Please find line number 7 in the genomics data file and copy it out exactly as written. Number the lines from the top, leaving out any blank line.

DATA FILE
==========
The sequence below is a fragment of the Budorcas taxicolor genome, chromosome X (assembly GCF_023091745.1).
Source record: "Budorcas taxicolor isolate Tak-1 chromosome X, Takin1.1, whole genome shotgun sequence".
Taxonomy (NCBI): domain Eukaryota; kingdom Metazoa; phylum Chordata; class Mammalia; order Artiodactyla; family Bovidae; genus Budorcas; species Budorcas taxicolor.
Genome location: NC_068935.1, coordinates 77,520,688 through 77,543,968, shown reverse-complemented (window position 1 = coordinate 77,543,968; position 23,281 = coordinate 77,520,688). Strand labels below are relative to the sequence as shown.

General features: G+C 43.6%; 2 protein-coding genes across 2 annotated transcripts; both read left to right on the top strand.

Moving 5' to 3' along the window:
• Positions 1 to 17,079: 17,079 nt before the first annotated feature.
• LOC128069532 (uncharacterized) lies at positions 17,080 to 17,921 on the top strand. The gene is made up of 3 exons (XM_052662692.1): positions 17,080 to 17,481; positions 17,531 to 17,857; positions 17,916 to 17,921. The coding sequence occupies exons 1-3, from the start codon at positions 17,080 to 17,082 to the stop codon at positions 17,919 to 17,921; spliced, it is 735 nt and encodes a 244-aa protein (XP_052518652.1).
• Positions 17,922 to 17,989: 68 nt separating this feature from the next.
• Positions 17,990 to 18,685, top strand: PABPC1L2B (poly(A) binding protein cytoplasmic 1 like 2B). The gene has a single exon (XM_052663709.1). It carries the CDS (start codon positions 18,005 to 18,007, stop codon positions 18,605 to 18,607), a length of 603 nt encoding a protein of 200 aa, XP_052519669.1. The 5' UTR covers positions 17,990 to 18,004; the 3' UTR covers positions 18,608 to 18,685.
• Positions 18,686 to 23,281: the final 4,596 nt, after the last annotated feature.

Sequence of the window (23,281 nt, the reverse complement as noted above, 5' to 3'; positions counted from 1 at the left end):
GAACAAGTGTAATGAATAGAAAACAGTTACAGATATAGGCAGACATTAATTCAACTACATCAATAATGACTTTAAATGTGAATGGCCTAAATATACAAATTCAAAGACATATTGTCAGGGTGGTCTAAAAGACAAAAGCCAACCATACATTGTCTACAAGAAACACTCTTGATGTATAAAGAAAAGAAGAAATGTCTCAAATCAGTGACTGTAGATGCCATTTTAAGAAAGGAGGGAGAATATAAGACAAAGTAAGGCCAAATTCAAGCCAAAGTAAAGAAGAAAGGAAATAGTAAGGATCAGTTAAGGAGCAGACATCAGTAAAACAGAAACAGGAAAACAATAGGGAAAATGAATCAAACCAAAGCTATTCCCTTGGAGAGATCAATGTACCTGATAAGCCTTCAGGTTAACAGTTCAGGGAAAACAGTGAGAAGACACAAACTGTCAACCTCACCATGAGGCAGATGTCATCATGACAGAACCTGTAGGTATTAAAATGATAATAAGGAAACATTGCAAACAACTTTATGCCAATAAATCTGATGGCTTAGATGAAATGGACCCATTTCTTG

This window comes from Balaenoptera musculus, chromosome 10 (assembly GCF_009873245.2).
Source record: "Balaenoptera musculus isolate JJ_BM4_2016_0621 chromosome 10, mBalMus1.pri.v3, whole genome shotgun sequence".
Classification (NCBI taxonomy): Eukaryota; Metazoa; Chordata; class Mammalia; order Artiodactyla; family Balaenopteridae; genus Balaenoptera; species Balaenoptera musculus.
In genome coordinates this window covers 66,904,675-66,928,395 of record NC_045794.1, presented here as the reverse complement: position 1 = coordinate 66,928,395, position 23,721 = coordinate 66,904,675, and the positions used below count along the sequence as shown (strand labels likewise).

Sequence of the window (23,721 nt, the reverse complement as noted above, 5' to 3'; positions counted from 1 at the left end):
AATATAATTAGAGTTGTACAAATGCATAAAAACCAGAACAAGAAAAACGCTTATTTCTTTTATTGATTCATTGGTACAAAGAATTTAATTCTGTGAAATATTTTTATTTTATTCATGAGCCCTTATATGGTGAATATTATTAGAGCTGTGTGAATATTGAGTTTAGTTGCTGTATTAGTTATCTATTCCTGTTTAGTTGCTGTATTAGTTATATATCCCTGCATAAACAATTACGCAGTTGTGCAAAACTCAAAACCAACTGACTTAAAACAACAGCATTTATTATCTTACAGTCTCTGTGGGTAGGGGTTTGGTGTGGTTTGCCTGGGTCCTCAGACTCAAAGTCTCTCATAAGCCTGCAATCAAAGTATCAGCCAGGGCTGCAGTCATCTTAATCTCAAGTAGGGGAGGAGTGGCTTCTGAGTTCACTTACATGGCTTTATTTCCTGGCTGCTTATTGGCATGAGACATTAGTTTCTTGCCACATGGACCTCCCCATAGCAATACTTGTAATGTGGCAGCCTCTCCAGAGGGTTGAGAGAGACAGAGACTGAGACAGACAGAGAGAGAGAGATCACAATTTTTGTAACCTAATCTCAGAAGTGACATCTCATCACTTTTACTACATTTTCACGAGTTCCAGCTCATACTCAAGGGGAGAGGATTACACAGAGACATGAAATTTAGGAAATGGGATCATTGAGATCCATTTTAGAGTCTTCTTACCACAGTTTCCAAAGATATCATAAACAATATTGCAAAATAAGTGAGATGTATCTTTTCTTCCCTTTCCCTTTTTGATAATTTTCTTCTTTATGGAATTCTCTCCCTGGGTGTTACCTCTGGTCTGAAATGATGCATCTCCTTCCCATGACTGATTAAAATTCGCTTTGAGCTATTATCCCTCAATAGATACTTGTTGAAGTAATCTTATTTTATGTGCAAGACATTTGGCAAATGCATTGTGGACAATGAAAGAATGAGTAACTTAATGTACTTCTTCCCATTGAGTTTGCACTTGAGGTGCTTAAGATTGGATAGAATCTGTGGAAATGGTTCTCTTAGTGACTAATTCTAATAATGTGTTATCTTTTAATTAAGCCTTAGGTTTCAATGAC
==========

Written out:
• Positions 1 to 17,079: 17,079 nt before the first annotated feature.